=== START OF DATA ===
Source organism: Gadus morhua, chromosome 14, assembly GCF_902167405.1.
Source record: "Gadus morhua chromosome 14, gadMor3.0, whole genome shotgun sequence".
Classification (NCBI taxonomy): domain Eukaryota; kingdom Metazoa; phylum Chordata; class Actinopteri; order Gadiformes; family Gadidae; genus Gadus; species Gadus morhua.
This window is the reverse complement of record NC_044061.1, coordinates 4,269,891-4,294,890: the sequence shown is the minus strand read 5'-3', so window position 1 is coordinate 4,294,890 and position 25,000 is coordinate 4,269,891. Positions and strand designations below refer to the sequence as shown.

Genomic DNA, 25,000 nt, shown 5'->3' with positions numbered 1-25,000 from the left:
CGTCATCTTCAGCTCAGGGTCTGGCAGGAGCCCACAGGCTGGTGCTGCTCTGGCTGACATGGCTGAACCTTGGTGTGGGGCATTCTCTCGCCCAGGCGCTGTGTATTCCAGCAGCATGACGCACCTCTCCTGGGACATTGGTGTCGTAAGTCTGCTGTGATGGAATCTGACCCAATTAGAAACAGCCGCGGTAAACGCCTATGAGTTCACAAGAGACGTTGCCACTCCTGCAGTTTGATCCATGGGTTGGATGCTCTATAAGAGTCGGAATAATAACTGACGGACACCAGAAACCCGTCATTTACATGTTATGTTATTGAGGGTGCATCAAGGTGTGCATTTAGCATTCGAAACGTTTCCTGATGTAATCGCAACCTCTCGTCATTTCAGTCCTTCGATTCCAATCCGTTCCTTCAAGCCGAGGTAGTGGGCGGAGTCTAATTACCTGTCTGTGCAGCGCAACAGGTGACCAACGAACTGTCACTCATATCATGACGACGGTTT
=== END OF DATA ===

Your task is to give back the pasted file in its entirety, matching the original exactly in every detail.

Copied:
Source organism: Gadus morhua, chromosome 14, assembly GCF_902167405.1.
Source record: "Gadus morhua chromosome 14, gadMor3.0, whole genome shotgun sequence".
Classification (NCBI taxonomy): domain Eukaryota; kingdom Metazoa; phylum Chordata; class Actinopteri; order Gadiformes; family Gadidae; genus Gadus; species Gadus morhua.
This window is the reverse complement of record NC_044061.1, coordinates 4,269,891-4,294,890: the sequence shown is the minus strand read 5'-3', so window position 1 is coordinate 4,294,890 and position 25,000 is coordinate 4,269,891. Positions and strand designations below refer to the sequence as shown.

Genomic DNA, 25,000 nt, shown 5'->3' with positions numbered 1-25,000 from the left:
CGTCATCTTCAGCTCAGGGTCTGGCAGGAGCCCACAGGCTGGTGCTGCTCTGGCTGACATGGCTGAACCTTGGTGTGGGGCATTCTCTCGCCCAGGCGCTGTGTATTCCAGCAGCATGACGCACCTCTCCTGGGACATTGGTGTCGTAAGTCTGCTGTGATGGAATCTGACCCAATTAGAAACAGCCGCGGTAAACGCCTATGAGTTCACAAGAGACGTTGCCACTCCTGCAGTTTGATCCATGGGTTGGATGCTCTATAAGAGTCGGAATAATAACTGACGGACACCAGAAACCCGTCATTTACATGTTATGTTATTGAGGGTGCATCAAGGTGTGCATTTAGCATTCGAAACGTTTCCTGATGTAATCGCAACCTCTCGTCATTTCAGTCCTTCGATTCCAATCCGTTCCTTCAAGCCGAGGTAGTGGGCGGAGTCTAATTACCTGTCTGTGCAGCGCAACAGGTGACCAACGAACTGTCACTCATATCATGACGACGGTTT